Theodore Roosevelt's Secretary of State, Elihu Root, warned that orderly self-rule in Cuba depended on the island's prosperity. Without it, perpetual revolution would reign.
American entrepreneurs were only too happy to help. They had beaten their heads against the walls that had been erected against free trade between Cuba and the United States. With the Spaniards gone, all saw a rich potential that could only be realized by American capital. “No better field for the expenditure of capital,” declared James Bryce, “could be wished for. Under a wise and firm government, and in the hands of our energetic race, it might attain to a very high measure of prosperity.” Bryce was an American inventor who rose to become chief engineer at IBM in its early years.
Elihu Root directed their attention to the sugar industry as he reported, “More than half of the people of the island are depending directly or indirectly upon the success of that industry. If it succeeds we may expect peace, plenty, domestic order, and the happiness of a free and contented people to reward the sacrifice of American lives and treasure through which Cuba was set free. If it fails, we may expect that the fields will again be wasted, the mills will again be dismantled, the great body of laborers will be thrown out of employment, and that poverty and starvation, disorder and anarchy will ensue...”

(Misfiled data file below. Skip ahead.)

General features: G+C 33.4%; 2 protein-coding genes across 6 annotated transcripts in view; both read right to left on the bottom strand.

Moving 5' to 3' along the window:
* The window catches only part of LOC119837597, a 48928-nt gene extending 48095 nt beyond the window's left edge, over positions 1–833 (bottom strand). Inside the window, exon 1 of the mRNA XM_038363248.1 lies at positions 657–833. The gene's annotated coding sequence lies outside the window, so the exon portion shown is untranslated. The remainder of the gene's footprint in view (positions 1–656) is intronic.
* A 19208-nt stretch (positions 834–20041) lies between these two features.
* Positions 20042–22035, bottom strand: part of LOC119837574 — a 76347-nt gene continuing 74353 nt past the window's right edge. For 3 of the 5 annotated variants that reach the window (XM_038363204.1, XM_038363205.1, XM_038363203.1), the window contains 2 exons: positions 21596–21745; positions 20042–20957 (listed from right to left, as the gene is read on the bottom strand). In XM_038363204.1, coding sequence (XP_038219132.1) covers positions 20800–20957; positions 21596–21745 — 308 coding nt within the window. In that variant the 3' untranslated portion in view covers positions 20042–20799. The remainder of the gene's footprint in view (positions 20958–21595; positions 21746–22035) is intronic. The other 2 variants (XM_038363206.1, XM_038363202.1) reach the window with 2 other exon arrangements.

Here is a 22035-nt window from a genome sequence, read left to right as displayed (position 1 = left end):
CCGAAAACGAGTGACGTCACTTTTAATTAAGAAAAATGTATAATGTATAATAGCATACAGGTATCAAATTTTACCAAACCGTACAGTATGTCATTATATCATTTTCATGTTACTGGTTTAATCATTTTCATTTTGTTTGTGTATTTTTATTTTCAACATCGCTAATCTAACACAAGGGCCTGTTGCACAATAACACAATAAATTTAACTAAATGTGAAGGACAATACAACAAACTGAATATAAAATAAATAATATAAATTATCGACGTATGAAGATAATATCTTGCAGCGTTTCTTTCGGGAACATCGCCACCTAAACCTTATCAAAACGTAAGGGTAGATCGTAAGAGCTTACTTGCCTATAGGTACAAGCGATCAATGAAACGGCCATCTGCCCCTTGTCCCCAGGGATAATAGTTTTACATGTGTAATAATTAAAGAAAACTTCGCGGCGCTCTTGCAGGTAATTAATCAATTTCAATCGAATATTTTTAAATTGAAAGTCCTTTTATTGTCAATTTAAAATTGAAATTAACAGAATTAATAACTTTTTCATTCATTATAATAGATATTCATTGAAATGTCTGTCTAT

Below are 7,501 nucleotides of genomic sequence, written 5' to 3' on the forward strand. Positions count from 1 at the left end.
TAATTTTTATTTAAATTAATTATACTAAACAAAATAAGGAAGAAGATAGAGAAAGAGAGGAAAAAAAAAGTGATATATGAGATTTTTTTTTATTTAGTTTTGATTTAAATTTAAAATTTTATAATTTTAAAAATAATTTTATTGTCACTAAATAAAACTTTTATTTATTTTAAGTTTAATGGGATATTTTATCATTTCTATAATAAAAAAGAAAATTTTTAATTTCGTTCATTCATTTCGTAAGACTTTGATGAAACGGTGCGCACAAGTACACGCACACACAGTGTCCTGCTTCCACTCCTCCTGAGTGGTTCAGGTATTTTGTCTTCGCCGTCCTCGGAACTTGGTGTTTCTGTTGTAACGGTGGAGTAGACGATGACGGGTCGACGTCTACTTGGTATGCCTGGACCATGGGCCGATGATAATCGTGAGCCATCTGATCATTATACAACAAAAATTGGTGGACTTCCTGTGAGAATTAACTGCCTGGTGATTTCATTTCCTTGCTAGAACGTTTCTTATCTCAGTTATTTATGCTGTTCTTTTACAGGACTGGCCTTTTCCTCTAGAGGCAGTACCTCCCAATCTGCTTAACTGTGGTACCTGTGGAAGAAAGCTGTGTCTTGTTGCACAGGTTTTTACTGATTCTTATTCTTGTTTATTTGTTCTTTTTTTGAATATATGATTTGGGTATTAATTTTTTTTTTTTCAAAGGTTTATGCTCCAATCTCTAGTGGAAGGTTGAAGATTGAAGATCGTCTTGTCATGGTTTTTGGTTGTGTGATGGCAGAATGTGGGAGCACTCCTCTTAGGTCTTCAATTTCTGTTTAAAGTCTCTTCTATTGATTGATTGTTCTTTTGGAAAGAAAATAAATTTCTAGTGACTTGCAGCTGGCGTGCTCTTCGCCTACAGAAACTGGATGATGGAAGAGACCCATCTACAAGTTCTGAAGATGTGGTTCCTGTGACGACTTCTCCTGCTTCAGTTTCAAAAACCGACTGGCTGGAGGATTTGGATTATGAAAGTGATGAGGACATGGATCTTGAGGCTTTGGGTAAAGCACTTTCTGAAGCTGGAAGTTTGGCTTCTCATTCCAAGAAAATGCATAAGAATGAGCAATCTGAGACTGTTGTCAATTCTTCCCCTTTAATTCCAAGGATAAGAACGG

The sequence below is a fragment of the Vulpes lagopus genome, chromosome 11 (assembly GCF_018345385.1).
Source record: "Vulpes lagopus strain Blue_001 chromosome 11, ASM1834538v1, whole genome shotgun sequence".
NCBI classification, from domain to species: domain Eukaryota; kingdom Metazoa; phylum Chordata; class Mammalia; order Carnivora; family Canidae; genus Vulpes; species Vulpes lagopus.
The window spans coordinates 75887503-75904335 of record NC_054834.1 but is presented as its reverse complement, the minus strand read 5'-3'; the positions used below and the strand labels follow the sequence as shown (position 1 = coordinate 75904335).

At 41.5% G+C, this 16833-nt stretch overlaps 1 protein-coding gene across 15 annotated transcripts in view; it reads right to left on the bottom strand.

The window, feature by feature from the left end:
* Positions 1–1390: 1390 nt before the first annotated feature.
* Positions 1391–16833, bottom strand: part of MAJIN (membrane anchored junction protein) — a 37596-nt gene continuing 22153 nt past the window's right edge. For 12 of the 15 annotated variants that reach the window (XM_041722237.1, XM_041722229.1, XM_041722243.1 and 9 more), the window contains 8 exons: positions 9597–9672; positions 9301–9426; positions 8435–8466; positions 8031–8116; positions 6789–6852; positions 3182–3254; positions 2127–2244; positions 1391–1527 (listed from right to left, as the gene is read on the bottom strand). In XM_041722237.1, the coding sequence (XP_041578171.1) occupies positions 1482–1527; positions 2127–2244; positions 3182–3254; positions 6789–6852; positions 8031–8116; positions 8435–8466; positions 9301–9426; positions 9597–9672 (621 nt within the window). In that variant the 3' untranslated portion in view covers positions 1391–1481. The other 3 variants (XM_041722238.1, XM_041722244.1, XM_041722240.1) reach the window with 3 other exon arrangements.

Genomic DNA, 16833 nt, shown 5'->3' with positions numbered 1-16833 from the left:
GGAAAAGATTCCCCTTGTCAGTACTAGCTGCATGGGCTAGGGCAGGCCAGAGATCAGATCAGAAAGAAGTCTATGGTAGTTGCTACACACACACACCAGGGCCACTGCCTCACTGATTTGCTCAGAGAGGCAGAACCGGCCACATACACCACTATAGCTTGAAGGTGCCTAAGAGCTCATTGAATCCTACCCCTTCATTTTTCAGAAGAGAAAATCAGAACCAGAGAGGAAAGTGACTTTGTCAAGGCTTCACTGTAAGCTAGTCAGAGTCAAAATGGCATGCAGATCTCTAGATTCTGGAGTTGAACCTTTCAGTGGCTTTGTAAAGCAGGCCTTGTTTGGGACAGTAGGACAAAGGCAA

Despite these grim warnings, the American sugar beet industry delayed ratification of a commercial treaty for a year. The treaty stipulated that Cuban products then entering on the free list would remain on the schedule and that other products would enter at a special discount of twenty percent less than similar items for other nations. American exports to Cuba received equal privileges.
American capital began pouring into Cuba as soon as the treaty was ratified. Ownership of the bankrupt plantations quickly passed into American hands. Cuba's prosperity may not have been insured, but prospects looked bright for Americans investing in the island.